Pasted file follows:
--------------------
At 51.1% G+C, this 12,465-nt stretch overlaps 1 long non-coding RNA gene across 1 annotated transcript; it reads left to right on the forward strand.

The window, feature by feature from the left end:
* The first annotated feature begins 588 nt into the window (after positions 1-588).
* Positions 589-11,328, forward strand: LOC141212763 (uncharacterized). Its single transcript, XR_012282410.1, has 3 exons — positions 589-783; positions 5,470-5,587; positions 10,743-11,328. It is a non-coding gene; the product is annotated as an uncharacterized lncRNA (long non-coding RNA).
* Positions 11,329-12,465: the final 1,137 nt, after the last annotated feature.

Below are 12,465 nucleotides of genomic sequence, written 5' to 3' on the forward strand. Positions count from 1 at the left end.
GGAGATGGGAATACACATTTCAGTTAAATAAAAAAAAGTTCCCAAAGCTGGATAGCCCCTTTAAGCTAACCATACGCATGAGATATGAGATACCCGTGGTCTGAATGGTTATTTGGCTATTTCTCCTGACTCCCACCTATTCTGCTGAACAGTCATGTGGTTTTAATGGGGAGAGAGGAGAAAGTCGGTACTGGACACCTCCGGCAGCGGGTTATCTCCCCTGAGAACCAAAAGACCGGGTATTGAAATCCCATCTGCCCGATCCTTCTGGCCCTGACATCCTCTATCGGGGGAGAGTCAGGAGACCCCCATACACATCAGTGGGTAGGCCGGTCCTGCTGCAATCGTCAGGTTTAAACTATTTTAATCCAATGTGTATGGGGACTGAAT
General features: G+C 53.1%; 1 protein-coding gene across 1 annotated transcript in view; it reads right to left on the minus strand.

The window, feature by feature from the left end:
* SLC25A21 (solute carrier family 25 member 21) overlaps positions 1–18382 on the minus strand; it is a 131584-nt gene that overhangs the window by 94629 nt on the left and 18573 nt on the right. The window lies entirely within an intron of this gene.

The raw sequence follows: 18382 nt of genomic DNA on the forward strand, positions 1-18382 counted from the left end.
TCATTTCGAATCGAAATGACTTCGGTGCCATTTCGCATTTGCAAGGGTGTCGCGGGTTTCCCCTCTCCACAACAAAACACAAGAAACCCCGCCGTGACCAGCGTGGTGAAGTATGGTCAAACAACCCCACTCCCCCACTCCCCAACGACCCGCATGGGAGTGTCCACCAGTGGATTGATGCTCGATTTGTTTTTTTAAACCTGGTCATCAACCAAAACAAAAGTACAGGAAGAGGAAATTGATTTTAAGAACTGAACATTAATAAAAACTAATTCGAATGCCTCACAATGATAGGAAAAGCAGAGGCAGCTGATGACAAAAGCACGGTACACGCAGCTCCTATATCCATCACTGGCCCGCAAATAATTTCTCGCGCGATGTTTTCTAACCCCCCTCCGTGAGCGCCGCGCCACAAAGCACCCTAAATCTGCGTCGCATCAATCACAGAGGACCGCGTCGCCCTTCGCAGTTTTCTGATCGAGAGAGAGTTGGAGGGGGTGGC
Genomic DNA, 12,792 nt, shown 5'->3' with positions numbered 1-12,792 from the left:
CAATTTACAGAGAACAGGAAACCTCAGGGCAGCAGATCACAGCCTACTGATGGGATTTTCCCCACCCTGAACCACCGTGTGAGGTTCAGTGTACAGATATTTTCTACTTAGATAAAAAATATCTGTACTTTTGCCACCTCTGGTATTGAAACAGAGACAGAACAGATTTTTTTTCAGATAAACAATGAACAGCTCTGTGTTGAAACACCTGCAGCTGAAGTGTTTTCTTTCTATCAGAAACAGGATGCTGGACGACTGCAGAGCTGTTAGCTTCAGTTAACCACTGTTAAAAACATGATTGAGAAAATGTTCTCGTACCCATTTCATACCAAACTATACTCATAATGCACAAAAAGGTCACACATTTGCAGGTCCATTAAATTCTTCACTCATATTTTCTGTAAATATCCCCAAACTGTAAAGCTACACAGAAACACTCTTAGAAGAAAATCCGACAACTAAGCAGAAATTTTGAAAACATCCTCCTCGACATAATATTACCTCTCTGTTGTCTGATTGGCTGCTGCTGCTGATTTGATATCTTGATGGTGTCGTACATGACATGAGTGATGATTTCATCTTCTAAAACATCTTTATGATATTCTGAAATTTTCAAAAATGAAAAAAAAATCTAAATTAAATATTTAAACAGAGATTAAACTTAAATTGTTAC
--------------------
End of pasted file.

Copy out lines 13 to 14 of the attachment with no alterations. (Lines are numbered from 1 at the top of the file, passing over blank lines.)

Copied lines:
Genomic DNA, 12,792 nt, shown 5'->3' with positions numbered 1-12,792 from the left:
CAATTTACAGAGAACAGGAAACCTCAGGGCAGCAGATCACAGCCTACTGATGGGATTTTCCCCACCCTGAACCACCGTGTGAGGTTCAGTGTACAGATATTTTCTACTTAGATAAAAAATATCTGTACTTTTGCCACCTCTGGTATTGAAACAGAGACAGAACAGATTTTTTTTCAGATAAACAATGAACAGCTCTGTGTTGAAACACCTGCAGCTGAAGTGTTTTCTTTCTATCAGAAACAGGATGCTGGACGACTGCAGAGCTGTTAGCTTCAGTTAACCACTGTTAAAAACATGATTGAGAAAATGTTCTCGTACCCATTTCATACCAAACTATACTCATAATGCACAAAAAGGTCACACATTTGCAGGTCCATTAAATTCTTCACTCATATTTTCTGTAAATATCCCCAAACTGTAAAGCTACACAGAAACACTCTTAGAAGAAAATCCGACAACTAAGCAGAAATTTTGAAAACATCCTCCTCGACATAATATTACCTCTCTGTTGTCTGATTGGCTGCTGCTGCTGATTTGATATCTTGATGGTGTCGTACATGACATGAGTGATGATTTCATCTTCTAAAACATCTTTATGATATTCTGAAATTTTCAAAAATGAAAAAAAAATCTAAATTAAATATTTAAACAGAGATTAAACTTAAATTGTTAC